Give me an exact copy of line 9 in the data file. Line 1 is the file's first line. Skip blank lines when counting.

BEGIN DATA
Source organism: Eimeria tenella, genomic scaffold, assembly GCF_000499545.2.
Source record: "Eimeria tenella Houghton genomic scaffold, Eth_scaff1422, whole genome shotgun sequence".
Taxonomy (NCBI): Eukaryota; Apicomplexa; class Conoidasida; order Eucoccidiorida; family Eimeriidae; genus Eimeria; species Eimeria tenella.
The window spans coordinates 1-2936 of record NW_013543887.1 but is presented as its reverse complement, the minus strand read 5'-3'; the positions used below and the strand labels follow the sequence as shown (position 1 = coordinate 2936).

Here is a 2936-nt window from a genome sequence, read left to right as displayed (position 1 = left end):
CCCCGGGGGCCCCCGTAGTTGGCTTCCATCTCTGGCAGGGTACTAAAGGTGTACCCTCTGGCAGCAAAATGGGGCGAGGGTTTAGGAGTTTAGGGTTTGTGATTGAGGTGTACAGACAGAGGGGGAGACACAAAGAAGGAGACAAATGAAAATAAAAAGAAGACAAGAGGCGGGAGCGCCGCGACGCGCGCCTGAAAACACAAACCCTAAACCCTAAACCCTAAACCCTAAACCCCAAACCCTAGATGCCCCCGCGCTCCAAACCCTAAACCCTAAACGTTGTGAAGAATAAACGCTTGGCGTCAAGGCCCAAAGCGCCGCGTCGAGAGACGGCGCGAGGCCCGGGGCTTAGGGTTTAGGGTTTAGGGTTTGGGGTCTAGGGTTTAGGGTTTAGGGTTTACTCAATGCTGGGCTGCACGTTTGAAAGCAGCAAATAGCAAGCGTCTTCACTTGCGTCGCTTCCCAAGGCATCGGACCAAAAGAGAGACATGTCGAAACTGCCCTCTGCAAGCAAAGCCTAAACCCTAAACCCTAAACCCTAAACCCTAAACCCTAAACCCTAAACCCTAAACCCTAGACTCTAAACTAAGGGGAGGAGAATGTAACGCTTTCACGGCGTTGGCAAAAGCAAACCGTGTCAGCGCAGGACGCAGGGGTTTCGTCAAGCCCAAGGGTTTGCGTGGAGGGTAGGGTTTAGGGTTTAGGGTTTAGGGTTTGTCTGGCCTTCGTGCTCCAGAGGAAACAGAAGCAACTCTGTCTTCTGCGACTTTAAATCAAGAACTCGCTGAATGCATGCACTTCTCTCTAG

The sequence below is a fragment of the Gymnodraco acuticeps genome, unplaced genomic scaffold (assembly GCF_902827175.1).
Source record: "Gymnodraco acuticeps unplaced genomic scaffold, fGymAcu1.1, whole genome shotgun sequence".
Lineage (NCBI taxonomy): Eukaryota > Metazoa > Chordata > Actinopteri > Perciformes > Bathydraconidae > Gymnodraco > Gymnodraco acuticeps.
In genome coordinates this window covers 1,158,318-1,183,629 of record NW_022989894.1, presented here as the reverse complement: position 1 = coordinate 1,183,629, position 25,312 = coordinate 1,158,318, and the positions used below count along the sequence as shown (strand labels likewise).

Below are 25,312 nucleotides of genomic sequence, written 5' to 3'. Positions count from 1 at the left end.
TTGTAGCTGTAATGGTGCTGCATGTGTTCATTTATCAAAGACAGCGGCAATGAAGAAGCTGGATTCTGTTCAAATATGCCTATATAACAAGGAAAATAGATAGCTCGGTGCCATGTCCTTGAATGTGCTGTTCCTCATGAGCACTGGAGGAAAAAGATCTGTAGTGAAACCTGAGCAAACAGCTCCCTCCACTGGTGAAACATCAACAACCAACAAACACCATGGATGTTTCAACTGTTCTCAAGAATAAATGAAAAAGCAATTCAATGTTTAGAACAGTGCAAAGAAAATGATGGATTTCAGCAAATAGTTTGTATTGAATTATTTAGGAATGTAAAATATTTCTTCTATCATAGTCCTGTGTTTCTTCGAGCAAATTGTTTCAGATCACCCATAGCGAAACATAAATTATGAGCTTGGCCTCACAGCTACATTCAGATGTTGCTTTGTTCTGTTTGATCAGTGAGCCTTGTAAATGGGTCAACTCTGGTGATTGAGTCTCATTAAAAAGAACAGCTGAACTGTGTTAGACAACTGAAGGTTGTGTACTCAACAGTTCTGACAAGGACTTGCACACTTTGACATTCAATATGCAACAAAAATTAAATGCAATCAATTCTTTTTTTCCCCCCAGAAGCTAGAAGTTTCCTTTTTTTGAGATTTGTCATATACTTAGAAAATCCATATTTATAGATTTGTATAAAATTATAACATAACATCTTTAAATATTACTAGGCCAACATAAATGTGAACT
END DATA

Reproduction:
Lineage (NCBI taxonomy): Eukaryota > Metazoa > Chordata > Actinopteri > Perciformes > Bathydraconidae > Gymnodraco > Gymnodraco acuticeps.